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Field Guide to the Mammals of the Indian Subcontinent: Where to Watch Mammals in India Nepal Bhutan Bangladesh Sri Lanka and Pakistan Asia Bangladesh K. K. Gurung Academic Press 1st edition


12th January 2013 History Books 2 Comments

* An authoritative and beautifully illustrated field guide to the larger mammals of the Indian subcontinent.
* Includes almost all the species that can be identified in the field easily.
* Concise descriptions of each species, including identification, habitat, range, behaviour, diet, breeding, status, and similar species.
* Describes and maps all the finest national parks and protected areas in the subcontinent, specially chosen for superior mammal watching.
* Tracks of a selection of mammals to aid their identification in the field.

K.K. Gurung has a keen interest in the mammals of the Indian subcontinent and is the author of Heart of the Jungle, the definitive book on the wildlife of Royal Chitwan National Park, Nepal.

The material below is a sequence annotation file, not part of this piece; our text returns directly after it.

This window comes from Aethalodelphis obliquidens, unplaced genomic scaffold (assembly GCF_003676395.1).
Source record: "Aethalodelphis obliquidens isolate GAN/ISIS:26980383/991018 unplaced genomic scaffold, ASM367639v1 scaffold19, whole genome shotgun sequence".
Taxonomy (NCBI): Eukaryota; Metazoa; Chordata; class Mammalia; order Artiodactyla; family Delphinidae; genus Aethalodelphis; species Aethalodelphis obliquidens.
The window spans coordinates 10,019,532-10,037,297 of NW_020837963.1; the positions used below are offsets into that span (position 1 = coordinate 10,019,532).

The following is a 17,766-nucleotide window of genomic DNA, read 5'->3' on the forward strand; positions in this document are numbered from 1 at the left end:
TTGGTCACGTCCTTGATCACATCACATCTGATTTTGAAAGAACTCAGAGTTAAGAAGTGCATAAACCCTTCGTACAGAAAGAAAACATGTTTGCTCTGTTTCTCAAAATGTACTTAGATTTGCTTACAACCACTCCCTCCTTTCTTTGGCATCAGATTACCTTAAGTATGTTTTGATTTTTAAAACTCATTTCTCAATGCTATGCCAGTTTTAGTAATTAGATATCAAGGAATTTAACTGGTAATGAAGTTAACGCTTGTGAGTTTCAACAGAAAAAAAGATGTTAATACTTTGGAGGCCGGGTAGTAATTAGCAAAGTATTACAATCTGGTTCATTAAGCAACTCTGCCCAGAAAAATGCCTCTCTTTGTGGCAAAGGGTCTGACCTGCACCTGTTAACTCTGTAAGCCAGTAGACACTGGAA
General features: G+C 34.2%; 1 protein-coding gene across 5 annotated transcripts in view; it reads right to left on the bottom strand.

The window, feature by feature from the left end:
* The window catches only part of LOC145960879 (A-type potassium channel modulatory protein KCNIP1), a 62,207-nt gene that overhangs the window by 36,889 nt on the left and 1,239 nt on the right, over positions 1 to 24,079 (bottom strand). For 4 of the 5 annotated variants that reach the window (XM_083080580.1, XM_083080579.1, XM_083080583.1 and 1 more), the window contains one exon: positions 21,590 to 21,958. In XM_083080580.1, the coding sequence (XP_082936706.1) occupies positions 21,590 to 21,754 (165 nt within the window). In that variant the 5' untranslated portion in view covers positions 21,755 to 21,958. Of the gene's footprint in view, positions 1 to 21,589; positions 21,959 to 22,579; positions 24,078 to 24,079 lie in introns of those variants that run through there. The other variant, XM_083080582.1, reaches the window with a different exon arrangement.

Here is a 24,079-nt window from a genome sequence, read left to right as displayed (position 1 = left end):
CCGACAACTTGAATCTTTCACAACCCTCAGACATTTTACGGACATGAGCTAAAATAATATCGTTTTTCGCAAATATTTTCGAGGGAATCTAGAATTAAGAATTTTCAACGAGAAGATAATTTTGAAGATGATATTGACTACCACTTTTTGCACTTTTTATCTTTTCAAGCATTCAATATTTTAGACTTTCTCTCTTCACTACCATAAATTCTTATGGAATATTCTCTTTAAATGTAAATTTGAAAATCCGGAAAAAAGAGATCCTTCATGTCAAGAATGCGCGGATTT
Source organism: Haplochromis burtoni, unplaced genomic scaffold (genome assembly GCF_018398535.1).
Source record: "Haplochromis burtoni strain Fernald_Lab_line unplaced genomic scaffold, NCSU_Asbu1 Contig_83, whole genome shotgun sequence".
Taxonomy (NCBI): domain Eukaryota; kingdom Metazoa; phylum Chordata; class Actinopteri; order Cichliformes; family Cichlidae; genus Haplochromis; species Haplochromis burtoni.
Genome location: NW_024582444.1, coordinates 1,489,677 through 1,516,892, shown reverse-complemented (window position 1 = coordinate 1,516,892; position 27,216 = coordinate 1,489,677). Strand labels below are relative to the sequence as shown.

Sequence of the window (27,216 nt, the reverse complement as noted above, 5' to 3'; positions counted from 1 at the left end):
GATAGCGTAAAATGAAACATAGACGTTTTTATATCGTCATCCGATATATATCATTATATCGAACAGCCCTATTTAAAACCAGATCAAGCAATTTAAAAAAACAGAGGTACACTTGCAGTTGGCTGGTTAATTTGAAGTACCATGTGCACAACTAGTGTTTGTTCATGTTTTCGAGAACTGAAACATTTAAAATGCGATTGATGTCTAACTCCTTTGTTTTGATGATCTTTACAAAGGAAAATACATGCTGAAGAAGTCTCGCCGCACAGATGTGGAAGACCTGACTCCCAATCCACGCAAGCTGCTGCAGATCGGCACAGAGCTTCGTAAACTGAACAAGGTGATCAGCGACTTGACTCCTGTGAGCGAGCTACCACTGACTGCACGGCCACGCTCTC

Raj Singh has led natural history tours in the Indian subcontinent since the mid 1970s and is a regular visitor to its natural parks. He is the author of Bird and Wildlife Sanctuaries of India, Nepal, and Bhutan.

This book is a field guide to the mammals of this unique subcontinent and includes the best places to watch them. It describes each of the 100 plus species that can be recognized in the field, including identification, habitat, range, behavior, diet, breeding, status, and similar species. The Field Guide also contains color illustrations of each mammal as well as tracks of the more prominent species, and mammal lists and maps for each national park.

Key Features
* The only current guide to mammals of the region
* Contains color pictures and full text on the 106 larger species likely to be encountered
* Includes drawings of tracks of key species to aid identification
* Presents full details of 23 parks and reserves, with location maps, visiting details and species lists for each
* An authoritative and beautifully illustrated field guide to the larger mammals of the Indian subcontinent.